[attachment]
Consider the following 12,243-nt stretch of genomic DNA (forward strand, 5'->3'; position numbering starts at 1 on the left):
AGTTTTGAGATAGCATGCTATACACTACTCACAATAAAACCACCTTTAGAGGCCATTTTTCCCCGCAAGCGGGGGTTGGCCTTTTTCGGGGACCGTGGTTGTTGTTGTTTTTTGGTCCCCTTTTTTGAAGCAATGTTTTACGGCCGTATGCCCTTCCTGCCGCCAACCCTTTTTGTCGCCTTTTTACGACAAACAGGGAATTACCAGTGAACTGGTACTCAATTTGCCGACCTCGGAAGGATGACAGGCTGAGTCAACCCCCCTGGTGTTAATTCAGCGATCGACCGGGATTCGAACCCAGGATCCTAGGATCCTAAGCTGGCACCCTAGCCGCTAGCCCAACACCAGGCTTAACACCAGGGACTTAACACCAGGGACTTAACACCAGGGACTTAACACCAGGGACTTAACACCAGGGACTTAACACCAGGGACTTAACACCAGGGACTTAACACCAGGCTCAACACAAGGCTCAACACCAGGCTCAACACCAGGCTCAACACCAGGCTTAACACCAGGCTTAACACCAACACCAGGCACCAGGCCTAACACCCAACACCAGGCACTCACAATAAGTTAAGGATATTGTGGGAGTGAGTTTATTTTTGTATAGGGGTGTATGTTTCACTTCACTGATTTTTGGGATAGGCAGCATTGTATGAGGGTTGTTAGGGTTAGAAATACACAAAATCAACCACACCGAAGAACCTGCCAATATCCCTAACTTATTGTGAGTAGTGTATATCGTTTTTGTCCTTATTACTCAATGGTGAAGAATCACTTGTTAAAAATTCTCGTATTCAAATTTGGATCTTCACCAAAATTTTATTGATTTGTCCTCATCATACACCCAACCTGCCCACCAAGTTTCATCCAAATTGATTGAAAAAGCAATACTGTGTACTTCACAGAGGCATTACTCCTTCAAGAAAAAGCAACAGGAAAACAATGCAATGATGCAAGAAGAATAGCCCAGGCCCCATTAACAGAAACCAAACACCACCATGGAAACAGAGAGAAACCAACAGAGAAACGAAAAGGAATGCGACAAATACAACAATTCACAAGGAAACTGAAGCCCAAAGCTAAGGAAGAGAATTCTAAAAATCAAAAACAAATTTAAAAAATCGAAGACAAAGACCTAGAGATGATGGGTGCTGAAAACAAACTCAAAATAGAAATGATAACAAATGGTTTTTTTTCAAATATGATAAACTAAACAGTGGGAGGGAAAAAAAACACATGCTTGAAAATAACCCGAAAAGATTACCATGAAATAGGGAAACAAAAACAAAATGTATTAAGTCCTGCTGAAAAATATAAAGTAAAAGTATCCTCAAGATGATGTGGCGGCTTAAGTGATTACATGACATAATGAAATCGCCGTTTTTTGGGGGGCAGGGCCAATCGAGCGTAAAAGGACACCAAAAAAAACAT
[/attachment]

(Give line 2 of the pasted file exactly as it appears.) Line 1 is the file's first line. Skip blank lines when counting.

AGTTTTGAGATAGCATGCTATACACTACTCACAATAAAACCACCTTTAGAGGCCATTTTTCCCCGCAAGCGGGGGTTGGCCTTTTTCGGGGACCGTGGTTGTTGTTGTTTTTTGGTCCCCTTTTTTGAAGCAATGTTTTACGGCCGTATGCCCTTCCTGCCGCCAACCCTTTTTGTCGCCTTTTTACGACAAACAGGGAATTACCAGTGAACTGGTACTCAATTTGCCGACCTCGGAAGGATGACAGGCTGAGTCAACCCCCCTGGTGTTAATTCAGCGATCGACCGGGATTCGAACCCAGGATCCTAGGATCCTAAGCTGGCACCCTAGCCGCTAGCCCAACACCAGGCTTAACACCAGGGACTTAACACCAGGGACTTAACACCAGGGACTTAACACCAGGGACTTAACACCAGGGACTTAACACCAGGGACTTAACACCAGGGACTTAACACCAGGCTCAACACAAGGCTCAACACCAGGCTCAACACCAGGCTCAACACCAGGCTTAACACCAGGCTTAACACCAACACCAGGCACCAGGCCTAACACCCAACACCAGGCACTCACAATAAGTTAAGGATATTGTGGGAGTGAGTTTATTTTTGTATAGGGGTGTATGTTTCACTTCACTGATTTTTGGGATAGGCAGCATTGTATGAGGGTTGTTAGGGTTAGAAATACACAAAATCAACCACACCGAAGAACCTGCCAATATCCCTAACTTATTGTGAGTAGTGTATATCGTTTTTGTCCTTATTACTCAATGGTGAAGAATCACTTGTTAAAAATTCTCGTATTCAAATTTGGATCTTCACCAAAATTTTATTGATTTGTCCTCATCATACACCCAACCTGCCCACCAAGTTTCATCCAAATTGATTGAAAAAGCAATACTGTGTACTTCACAGAGGCATTACTCCTTCAAGAAAAAGCAACAGGAAAACAATGCAATGATGCAAGAAGAATAGCCCAGGCCCCATTAACAGAAACCAAACACCACCATGGAAACAGAGAGAAACCAACAGAGAAACGAAAAGGAATGCGACAAATACAACAATTCACAAGGAAACTGAAGCCCAAAGCTAAGGAAGAGAATTCTAAAAATCAAAAACAAATTTAAAAAATCGAAGACAAAGACCTAGAGATGATGGGTGCTGAAAACAAACTCAAAATAGAAATGATAACAAATGGTTTTTTTTCAAATATGATAAACTAAACAGTGGGAGGGAAAAAAAACACATGCTTGAAAATAACCCGAAAAGATTACCATGAAATAGGGAAACAAAAACAAAATGTATTAAGTCCTGCTGAAAAATATAAAGTAAAAGTATCCTCAAGATGATGTGGCGGCTTAAGTGATTACATGACATAATGAAATCGCCGTTTTTTGGGGGGCAGGGCCAATCGAGCGTAAAAGGACACCAAAAAAAACAT